From Publishers Weekly
Both Hoblitzelle and her husband of nearly 40 years, Hob, practiced the Buddhist methods of acceptance and letting go to graceful effect in dealing with Hob' s symptoms of Alzheimer' s. In this thoughtful narrative, Hoblitzelle explains that at age 72, Hob, a former English professor, was diagnosed with the disease, having experienced odd moments of disconnect and forgetfulness; his condition gradually declined until his death six years later. The author, 14 years his junior, records her compassionate side-by-side journey with her husband, mindful of their remaining time together and resolved to face the disease and its challenges rather than deny it. As a man of words, Hob grew deeply distressed by his aphasia, and the author details the stages of Hob' s debilitation--which he accepted with humor and lightness--mostly in terms of his painful lapse into the inarticulable. Much of the barrage of wisdom she sought from Tibetan elders sounds blithe and pat out of context, but Hoblitzelle frankly expresses the growing sense of disconnection between them and the burdens of caretaking, and at the end of each chapter offers helpful suggestions for those dealing with the disease.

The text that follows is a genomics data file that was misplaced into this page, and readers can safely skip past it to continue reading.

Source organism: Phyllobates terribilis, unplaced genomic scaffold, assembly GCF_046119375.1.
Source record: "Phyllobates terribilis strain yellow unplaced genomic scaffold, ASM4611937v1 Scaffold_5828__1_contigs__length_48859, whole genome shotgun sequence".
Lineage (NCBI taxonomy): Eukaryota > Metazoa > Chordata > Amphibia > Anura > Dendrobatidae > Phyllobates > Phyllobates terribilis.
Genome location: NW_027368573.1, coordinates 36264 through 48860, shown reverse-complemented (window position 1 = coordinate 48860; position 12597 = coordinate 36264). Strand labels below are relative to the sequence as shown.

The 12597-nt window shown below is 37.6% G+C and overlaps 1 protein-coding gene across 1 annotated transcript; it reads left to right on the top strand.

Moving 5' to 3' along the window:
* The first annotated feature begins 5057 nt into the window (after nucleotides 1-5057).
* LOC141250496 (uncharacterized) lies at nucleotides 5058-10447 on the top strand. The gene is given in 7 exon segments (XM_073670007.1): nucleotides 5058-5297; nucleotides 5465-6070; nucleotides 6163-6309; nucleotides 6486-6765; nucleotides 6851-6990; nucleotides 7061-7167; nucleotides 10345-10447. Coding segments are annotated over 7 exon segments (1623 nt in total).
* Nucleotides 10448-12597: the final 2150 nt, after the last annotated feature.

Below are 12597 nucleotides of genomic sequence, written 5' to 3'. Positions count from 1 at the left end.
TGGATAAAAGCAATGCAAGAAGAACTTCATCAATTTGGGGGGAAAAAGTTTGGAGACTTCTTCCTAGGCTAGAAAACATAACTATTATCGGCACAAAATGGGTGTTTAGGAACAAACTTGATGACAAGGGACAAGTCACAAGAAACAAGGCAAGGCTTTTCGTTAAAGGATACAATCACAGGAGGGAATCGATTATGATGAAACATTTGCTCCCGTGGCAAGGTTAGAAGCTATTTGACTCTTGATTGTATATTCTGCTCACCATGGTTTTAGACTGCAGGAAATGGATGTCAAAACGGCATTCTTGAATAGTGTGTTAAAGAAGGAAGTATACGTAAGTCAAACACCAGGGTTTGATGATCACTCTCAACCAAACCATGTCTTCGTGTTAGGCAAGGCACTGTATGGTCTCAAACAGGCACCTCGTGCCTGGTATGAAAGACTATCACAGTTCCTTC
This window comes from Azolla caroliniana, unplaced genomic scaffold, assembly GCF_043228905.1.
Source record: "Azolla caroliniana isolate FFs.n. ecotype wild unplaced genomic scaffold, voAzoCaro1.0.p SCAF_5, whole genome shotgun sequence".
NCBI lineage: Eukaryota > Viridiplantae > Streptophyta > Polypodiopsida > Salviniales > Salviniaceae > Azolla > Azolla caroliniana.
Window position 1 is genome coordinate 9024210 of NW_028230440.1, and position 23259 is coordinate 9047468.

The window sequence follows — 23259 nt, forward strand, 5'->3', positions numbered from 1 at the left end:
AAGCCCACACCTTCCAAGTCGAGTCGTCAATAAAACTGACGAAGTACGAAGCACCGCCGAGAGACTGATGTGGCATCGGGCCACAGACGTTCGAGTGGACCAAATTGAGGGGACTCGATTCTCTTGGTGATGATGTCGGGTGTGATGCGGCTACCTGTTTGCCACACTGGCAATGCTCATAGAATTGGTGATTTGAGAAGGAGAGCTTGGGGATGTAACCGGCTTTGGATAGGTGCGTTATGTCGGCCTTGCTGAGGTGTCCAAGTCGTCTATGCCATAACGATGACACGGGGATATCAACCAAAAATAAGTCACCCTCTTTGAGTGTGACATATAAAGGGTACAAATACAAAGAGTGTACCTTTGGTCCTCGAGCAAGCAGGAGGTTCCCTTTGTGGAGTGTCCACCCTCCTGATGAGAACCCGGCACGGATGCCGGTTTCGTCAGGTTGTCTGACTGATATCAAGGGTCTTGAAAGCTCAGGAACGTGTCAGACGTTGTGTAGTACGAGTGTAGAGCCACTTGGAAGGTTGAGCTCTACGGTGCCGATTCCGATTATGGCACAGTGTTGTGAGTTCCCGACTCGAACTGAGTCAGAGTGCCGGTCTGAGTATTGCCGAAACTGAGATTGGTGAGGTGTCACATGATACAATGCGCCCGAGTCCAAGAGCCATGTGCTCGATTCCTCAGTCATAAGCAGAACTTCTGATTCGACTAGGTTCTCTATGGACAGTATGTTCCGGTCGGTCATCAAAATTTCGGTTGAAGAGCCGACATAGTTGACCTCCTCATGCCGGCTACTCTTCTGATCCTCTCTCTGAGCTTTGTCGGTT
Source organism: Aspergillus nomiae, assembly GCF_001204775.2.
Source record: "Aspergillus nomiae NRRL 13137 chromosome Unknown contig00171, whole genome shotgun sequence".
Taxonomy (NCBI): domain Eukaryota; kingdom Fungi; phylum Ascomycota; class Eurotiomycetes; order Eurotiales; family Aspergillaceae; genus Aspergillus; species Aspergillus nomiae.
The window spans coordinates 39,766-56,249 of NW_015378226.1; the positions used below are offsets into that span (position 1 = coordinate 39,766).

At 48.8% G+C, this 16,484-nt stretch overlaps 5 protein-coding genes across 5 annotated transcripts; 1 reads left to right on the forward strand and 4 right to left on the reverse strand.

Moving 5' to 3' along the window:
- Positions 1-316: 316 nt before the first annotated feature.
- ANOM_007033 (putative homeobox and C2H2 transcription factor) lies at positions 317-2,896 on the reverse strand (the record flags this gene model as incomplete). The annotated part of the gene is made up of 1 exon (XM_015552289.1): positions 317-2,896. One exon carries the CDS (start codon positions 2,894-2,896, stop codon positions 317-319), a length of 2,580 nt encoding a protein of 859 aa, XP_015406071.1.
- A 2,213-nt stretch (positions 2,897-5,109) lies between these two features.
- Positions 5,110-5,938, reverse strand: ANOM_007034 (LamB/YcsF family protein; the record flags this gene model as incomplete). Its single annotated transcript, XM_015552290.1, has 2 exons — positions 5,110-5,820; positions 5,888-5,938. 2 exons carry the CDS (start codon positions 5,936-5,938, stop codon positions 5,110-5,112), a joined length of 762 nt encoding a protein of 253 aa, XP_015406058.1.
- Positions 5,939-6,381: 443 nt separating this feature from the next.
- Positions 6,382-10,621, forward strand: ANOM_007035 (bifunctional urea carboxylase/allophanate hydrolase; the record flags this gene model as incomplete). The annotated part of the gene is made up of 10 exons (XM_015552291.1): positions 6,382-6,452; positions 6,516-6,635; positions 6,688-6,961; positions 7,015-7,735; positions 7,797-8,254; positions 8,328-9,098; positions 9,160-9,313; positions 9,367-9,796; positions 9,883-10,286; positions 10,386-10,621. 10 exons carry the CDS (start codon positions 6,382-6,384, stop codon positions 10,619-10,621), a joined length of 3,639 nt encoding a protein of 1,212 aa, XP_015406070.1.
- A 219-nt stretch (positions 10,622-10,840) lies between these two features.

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*Starred Review* In this heartfelt and ultimately heartbreaking book, Hoblitzelle, a writer and teacher, describes the loss of her beloved husband, a former professor of comparative literature known endearingly by his nickname Hob, who was diagnosed at the age of 72 with Alzheimer’s. We watch helplessly as Hob battles the disease with grace, nobility, and good humor, even when he struggles for words and then loses the ability to speak altogether. Hoblitzelle describes with great humanity the early symptoms and the initial shock after first learning of the diagnosis. She discusses her various coping mechanisms, the many forms that caretaking can assume, and how the teachings of Buddhism and the reciting of poetry helped them navigate through the darkest moments. Hoblitzelle offers very useful—and cathartic—self-help sections at the end of each chapter that include reflections, suggestions, and prayers. This is not an easy book to read, but it is an important one. As the author notes, “Our story is everyone’s story.” Wise, inspiring, and compassionate, it is for anyone—whether patient, caregiver, or family member—who is facing a life-changing diagnosis. --June Sawyers